The JCAHPO offers a career advancement tool for individuals who are planning to complete an independent study course in preparation for the COA Certification Examination. There are fees associated with the various study materials. Additional resources include the American Academy of Ophthalmology (AAO) allied health training materials and the Canadian Ophthalmological Society (COS) Distance Learning Courses. Formal training programs in your area can be found by visiting the Commission on Accreditation of Ophthalmic Medical Programs (CoA-OMP) website.
Certified Ophthalmic Technician (COT) Certification
This level of certification is the second tier of career advancement as an ophthalmic allied health professional. This option is typically available to individuals who have worked as ophthalmic assistants for at least a year or who have graduated from an ophthalmic technician training program. Technicians are trained to perform all of the assistant tasks listed above as well as operate a manual lensometer, a keratometer, and an ophthalmometer.
Certified ophthalmic technician training is generally an extension of ophthalmic assistant or orthoptist training and adds an additional six to twelve months to the learning experience. If you are planning to take the ophthalmic technician certification examination without having completed a formal degree program then you will want to make sure that you have met the following requirements:
- A minimum employment period of 2,000 hours as a COA, CO, or OC(C)
- Completion of a minimum of 12 JCAHPO Group A credits
- Successfully maintained certification as a COA, CO, or OC(C)
Once an individual has acquired extended training as an ophthalmic technician, they may wish to pursue the highest level of ophthalmic allied health professional status which requires certification as an ophthalmic medical technologist. The main difference between a technician and a technologist is the level of training and experience as well as the specialized tasks that can be performed. Individuals looking for review materials for the certified ophthalmic technician examination should visit the links included in the certified ophthalmic assistant section above.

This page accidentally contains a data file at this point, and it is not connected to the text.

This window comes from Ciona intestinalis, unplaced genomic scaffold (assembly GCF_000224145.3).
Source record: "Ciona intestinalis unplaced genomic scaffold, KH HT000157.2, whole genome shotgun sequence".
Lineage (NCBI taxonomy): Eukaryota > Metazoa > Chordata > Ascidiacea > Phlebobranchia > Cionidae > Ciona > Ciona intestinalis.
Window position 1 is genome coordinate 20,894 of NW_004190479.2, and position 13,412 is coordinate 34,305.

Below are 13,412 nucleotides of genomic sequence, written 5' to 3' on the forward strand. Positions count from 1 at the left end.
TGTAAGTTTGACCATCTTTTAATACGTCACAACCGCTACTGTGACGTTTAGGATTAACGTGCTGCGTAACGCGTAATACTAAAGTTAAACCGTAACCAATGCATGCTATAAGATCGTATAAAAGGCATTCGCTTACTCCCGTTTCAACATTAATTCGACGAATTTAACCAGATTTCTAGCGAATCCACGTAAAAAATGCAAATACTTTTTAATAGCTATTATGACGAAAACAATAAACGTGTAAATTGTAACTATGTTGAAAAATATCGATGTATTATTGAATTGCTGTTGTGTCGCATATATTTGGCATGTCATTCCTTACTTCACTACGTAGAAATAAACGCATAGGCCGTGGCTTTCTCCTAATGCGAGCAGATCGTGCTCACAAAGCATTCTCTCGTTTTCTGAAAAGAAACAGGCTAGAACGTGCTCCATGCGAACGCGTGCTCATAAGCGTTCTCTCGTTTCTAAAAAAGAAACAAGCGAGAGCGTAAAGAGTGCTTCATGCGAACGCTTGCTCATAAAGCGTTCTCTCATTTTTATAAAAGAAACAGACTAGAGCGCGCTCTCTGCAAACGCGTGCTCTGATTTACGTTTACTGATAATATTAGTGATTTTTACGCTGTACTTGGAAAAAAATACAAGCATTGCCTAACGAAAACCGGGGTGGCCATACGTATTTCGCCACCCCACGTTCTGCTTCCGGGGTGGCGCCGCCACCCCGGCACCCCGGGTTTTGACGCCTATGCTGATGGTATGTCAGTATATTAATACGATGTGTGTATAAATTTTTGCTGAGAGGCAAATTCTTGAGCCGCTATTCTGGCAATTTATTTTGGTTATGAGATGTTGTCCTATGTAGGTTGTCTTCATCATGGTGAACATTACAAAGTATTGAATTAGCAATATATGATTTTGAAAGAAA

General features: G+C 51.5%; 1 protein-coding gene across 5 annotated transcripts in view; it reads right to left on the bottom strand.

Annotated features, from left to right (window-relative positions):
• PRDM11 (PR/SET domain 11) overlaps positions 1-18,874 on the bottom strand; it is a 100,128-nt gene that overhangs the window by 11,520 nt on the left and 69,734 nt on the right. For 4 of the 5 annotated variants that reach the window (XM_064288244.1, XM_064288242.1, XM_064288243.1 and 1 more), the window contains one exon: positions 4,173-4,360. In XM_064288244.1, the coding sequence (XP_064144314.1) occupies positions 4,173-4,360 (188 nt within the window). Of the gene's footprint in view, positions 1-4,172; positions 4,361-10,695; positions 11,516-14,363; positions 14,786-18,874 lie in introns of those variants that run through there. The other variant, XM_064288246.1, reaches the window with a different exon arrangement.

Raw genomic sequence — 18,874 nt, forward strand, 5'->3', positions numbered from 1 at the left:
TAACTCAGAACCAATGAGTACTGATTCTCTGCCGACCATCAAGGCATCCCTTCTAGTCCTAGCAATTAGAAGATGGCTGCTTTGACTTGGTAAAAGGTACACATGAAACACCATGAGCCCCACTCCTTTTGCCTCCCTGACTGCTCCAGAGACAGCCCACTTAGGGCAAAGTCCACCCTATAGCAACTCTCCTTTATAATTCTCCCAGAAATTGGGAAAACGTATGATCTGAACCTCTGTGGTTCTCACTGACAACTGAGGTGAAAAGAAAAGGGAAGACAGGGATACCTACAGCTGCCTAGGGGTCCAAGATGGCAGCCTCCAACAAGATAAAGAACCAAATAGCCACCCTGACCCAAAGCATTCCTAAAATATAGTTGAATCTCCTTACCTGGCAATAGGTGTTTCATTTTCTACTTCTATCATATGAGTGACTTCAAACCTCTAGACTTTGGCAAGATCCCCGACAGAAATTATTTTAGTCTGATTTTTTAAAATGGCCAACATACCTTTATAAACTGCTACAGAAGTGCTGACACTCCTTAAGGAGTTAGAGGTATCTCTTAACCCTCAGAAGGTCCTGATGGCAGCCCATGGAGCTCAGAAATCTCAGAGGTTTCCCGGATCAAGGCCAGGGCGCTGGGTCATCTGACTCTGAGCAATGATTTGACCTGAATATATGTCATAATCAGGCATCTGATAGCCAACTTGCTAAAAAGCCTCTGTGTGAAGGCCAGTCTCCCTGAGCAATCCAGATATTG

Certified Ophthalmic Medical Technologist (COMT) Certification
This level of ophthalmic allied health professional certification represents the most prestigious tier of achievement that the JCAHPO offers. An ophthalmic technologist is qualified to perform all the tasks associated with being an ophthalmic assistant and an ophthalmic technician with the additional skills required to perform all ophthalmologic tests, assist in ophthalmic surgery, maintain ophthalmic surgical instruments, and operate highly specific equipment. As part of the expanded skill set of a technologist, an individual may:
- Perform ophthalmic photographs
- Operate ophthalmic ultrasound
- Supervise and instruct other ophthalmic personnel
Ophthalmic medical technologist training is an extension of the skilled training that an individual has received as an assistant and as a technician. A certified technologist is generally expected to have graduated from an approved training program or have prior technician training and experience. Those who intend to take the ophthalmic technologist certification exam (COMT) independent of a degree program will need to make sure they have met the following requirements:
- An employment period of 6,000 hours as a COT or 4,000 hours as a CO, or OC(C)
- Completion of a minimum of 12 JCAHPO Group A credits
- Successfully maintained certification as a COT, CO, or OC(C)
The JCAHPO does offer additional sub-specialty certifications in surgical assisting, corporate assisting, ultrasound biometry, and diagnostic sonography for individuals who have been certified at one of the core levels outlined above. These options may appeal to individuals who want to work in a particular area of the ophthalmic allied health industry or who simply want to expand their skill set.